8. Go for a walk or run (with your mask on, and if you are allowed to). You are taking time away from work, but you may get more work done as a result.
|When working in Vermont a couple weeks ago, I would take an hour break each day to go do some nature photography.|
9. Here's a big one many people suggested: get a work buddy and hold each other accountable for your bite-sized achievements. Many people have even been getting on zoom (or whatever web video conference tool you like), and quietly working on your own stuff in a virtual common room. That way you have some of the casual chit-chat and sounding ideas off each other, but can still each do your own thing. Group meetings don't have to be meetings! Leave the video on, mute yourself (or not). Here's a description of the Online Co-working Partnerships:
10. Copious tea breaks. Sebastian Schreiber recommends golden orange pekoe black, and second flush darjeeling.
11. Start small. Write one sentence. Just one little wafer-thin sentence. One line of code. Then try a second, if you can. You might just start rolling.
12. A change of scenery. Move from the study to your living room to your dining room to your porch to your hammock, or whatever you have. Even moving from a desk to a chair in the same room can help surprisingly well.
13. Get a 'Focus Keeper' app.
14. Stack your zoom/Skype meetings into a tight set of short meetings, to free up blocks of space without interruption to get you room to get into the 'zone'. Many of us work best with large blocks of time to focus without interruptions, so schedule accordingly.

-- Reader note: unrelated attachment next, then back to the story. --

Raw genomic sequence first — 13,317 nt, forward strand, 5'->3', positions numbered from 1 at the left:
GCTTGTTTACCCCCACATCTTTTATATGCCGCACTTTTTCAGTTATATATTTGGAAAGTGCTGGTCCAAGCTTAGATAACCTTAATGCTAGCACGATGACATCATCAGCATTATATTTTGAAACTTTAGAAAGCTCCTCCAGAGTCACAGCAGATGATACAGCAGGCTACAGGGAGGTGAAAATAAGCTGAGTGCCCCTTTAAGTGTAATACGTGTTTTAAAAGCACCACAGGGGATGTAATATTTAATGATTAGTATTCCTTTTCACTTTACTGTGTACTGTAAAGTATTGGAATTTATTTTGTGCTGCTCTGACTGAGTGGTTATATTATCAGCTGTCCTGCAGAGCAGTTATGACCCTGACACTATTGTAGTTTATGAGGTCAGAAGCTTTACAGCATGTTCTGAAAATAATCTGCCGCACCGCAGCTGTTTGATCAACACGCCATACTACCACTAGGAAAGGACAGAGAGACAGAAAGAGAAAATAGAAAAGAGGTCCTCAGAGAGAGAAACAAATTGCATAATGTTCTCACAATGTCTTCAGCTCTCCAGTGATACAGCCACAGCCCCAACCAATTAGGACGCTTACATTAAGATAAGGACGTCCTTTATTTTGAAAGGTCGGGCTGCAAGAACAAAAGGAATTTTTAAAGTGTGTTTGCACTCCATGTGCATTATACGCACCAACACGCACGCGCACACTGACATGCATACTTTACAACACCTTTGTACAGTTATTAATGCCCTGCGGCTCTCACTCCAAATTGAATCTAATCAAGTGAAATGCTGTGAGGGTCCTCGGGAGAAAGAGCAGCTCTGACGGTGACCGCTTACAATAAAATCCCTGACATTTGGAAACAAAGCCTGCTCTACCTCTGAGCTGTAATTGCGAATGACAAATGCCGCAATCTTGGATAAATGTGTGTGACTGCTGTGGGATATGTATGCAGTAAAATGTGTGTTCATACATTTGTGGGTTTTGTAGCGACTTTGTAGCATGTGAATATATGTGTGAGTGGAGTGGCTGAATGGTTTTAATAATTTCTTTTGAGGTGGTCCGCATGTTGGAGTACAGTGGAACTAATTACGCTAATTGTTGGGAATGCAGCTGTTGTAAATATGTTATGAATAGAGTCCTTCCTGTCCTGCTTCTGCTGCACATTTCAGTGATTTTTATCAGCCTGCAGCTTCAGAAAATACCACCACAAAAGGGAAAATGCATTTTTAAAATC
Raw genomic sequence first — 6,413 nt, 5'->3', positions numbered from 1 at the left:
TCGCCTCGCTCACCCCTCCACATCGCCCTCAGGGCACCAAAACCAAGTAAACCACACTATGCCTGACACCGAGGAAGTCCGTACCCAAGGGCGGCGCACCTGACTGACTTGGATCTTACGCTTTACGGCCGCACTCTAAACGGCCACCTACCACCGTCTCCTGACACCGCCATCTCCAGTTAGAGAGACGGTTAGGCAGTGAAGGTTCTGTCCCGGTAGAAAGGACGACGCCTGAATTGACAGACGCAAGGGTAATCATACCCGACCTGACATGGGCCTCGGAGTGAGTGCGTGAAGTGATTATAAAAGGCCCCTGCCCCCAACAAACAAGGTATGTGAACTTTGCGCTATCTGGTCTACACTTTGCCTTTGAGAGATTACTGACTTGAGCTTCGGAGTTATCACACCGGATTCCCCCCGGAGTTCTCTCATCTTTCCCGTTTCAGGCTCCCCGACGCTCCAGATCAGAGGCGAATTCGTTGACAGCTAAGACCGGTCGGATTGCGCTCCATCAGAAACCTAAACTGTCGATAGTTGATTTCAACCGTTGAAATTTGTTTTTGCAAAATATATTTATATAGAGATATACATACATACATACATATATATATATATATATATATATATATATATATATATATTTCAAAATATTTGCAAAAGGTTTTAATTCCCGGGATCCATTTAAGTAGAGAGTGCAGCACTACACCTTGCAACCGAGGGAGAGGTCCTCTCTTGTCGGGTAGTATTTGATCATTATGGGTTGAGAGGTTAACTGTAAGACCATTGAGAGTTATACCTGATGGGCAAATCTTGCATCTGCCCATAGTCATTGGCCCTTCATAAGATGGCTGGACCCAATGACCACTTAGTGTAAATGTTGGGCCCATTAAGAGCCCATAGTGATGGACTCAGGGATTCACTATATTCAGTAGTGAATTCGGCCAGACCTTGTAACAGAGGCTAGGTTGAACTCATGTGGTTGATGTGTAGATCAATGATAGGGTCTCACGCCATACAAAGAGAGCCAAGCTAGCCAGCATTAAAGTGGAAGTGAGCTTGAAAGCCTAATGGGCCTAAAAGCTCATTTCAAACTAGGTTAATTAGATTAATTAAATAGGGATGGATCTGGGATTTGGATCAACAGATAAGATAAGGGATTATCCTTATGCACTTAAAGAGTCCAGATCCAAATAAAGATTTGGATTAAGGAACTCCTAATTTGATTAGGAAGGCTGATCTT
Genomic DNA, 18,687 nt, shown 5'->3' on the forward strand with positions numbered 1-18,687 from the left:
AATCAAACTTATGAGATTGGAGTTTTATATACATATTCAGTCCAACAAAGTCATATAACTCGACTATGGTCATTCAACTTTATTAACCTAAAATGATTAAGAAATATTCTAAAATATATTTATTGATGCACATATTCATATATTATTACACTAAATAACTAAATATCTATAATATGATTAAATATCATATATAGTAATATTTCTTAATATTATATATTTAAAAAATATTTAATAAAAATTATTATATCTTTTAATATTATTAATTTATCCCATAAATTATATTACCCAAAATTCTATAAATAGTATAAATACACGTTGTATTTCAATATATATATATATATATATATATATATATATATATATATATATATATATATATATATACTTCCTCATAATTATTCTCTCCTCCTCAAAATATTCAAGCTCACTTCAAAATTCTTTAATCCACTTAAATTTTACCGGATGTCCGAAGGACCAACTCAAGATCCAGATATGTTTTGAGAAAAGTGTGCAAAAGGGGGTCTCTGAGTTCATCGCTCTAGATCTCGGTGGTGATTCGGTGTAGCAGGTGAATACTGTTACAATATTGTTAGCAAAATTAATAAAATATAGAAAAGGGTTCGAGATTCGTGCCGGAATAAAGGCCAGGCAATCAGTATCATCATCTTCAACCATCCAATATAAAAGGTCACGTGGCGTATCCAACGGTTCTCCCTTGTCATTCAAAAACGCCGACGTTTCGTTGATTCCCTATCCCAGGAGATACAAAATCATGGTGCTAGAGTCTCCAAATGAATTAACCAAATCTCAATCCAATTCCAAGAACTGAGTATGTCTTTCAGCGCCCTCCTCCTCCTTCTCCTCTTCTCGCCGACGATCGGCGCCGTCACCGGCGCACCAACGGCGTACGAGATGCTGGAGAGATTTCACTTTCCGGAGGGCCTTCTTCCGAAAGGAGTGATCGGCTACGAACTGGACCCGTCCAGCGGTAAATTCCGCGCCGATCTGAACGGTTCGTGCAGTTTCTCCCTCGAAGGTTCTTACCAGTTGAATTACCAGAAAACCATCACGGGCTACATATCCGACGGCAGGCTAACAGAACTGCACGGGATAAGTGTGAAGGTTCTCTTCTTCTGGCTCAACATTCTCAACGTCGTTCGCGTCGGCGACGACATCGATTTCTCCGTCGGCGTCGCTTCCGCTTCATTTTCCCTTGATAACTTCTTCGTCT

15. Plan your morning around something fun, with a bit of work, rather than vice versa.
16. Go play with your kids for a bit, if you have them. Or a spouse, partner, dog. Someone who makes you happy and distracted.
17. Eat an entire cheesecake.
18. Come to terms with guilt-free exercise, fun, cooking, social time, and pleasure reading.
19. Go outside. And don't come back for a while.
|Going outside for a paddle|
20. Read escapist books. But be forewarned: someone else's advice may not be your escapism. When Trump was elected I asked twitter for recommendations on a good escapist book. Ben Haller suggested I read "The Sheltering Sky". Great prose, but not pleasant escapism.
21. Do something productive fun. Learn a new trick in R that you don't need right now, but were curious about. Go see a virtual seminar from a conference or online seminar series. Read a random paper from a journal. Something that isn't your work goal, but is helpful in the long run, pleasant in the short term, and feels enough like work to be guilt-free while enjoying yourself. Personally, I find solving coding puzzles for data analysis to be immensely enjoyable. But I'm kinda a nerd.
22. Have a weekly planning meeting alone with yourself to outline your daily list and create a schedule with bite-sized tasks. Helps get through triage paralysis (what to work on first). April Wright noted she does this Sunday night with a cup of tea and its a highlight of the week.
23. Well, you aren't traveling anywhere for work or vacation. So create days of vacation where you are obligated to NOT work and go do something fun (but stay off your computer!). Then you'll return to work reinvigorated.